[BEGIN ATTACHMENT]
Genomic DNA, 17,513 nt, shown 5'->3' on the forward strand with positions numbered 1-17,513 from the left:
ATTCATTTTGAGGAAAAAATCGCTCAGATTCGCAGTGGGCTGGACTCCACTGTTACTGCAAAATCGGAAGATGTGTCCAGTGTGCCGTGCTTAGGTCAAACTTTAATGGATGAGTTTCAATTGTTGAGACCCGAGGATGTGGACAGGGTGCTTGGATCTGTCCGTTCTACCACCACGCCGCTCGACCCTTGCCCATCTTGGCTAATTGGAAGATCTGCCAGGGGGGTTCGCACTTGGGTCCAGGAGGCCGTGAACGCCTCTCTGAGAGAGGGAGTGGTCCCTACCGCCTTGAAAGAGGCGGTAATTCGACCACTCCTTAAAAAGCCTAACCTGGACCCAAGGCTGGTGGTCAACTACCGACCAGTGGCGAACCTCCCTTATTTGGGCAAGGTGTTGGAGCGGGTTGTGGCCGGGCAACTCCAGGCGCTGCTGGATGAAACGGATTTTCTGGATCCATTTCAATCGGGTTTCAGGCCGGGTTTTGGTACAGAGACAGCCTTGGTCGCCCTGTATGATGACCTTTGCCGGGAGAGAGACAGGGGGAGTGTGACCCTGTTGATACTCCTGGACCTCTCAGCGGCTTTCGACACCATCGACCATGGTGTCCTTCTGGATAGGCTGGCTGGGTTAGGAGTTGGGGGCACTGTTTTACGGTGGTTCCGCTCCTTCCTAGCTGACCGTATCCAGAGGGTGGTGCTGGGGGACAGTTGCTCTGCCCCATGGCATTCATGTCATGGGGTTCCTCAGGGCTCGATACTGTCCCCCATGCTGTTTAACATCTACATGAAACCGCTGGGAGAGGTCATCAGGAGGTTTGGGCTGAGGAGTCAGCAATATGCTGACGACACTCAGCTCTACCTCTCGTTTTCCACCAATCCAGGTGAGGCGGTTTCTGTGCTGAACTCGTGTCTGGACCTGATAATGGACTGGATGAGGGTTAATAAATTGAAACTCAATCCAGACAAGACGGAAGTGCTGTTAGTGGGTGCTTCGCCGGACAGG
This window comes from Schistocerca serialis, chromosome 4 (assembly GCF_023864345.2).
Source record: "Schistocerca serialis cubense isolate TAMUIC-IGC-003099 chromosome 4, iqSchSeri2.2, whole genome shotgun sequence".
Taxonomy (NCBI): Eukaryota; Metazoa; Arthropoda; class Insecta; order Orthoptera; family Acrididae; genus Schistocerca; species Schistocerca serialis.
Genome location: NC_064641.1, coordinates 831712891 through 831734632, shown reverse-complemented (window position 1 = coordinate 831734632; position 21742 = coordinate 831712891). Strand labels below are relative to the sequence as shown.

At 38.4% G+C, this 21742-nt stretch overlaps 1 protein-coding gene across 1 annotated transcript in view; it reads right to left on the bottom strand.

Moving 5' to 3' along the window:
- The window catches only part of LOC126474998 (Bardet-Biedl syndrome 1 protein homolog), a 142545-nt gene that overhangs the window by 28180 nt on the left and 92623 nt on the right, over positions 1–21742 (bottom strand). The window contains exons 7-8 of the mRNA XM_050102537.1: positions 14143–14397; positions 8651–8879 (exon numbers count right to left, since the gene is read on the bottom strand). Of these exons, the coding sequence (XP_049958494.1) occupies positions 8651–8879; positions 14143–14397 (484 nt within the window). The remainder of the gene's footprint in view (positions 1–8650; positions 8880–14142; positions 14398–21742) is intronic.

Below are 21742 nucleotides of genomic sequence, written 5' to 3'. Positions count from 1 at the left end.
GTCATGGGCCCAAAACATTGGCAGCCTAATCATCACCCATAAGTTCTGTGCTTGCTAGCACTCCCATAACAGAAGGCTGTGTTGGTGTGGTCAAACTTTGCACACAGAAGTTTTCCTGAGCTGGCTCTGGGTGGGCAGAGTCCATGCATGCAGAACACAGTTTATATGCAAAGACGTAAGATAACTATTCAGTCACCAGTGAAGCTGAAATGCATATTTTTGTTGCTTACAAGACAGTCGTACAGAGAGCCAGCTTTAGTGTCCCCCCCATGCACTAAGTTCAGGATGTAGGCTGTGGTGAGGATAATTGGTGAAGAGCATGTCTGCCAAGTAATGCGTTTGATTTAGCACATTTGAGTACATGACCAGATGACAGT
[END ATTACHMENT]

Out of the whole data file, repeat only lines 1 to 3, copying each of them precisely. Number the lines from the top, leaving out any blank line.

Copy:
Genomic DNA, 17,513 nt, shown 5'->3' on the forward strand with positions numbered 1-17,513 from the left:
ATTCATTTTGAGGAAAAAATCGCTCAGATTCGCAGTGGGCTGGACTCCACTGTTACTGCAAAATCGGAAGATGTGTCCAGTGTGCCGTGCTTAGGTCAAACTTTAATGGATGAGTTTCAATTGTTGAGACCCGAGGATGTGGACAGGGTGCTTGGATCTGTCCGTTCTACCACCACGCCGCTCGACCCTTGCCCATCTTGGCTAATTGGAAGATCTGCCAGGGGGGTTCGCACTTGGGTCCAGGAGGCCGTGAACGCCTCTCTGAGAGAGGGAGTGGTCCCTACCGCCTTGAAAGAGGCGGTAATTCGACCACTCCTTAAAAAGCCTAACCTGGACCCAAGGCTGGTGGTCAACTACCGACCAGTGGCGAACCTCCCTTATTTGGGCAAGGTGTTGGAGCGGGTTGTGGCCGGGCAACTCCAGGCGCTGCTGGATGAAACGGATTTTCTGGATCCATTTCAATCGGGTTTCAGGCCGGGTTTTGGTACAGAGACAGCCTTGGTCGCCCTGTATGATGACCTTTGCCGGGAGAGAGACAGGGGGAGTGTGACCCTGTTGATACTCCTGGACCTCTCAGCGGCTTTCGACACCATCGACCATGGTGTCCTTCTGGATAGGCTGGCTGGGTTAGGAGTTGGGGGCACTGTTTTACGGTGGTTCCGCTCCTTCCTAGCTGACCGTATCCAGAGGGTGGTGCTGGGGGACAGTTGCTCTGCCCCATGGCATTCATGTCATGGGGTTCCTCAGGGCTCGATACTGTCCCCCATGCTGTTTAACATCTACATGAAACCGCTGGGAGAGGTCATCAGGAGGTTTGGGCTGAGGAGTCAGCAATATGCTGACGACACTCAGCTCTACCTCTCGTTTTCCACCAATCCAGGTGAGGCGGTTTCTGTGCTGAACTCGTGTCTGGACCTGATAATGGACTGGATGAGGGTTAATAAATTGAAACTCAATCCAGACAAGACGGAAGTGCTGTTAGTGGGTGCTTCGCCGGACAGG
This window comes from Schistocerca serialis, chromosome 4 (assembly GCF_023864345.2).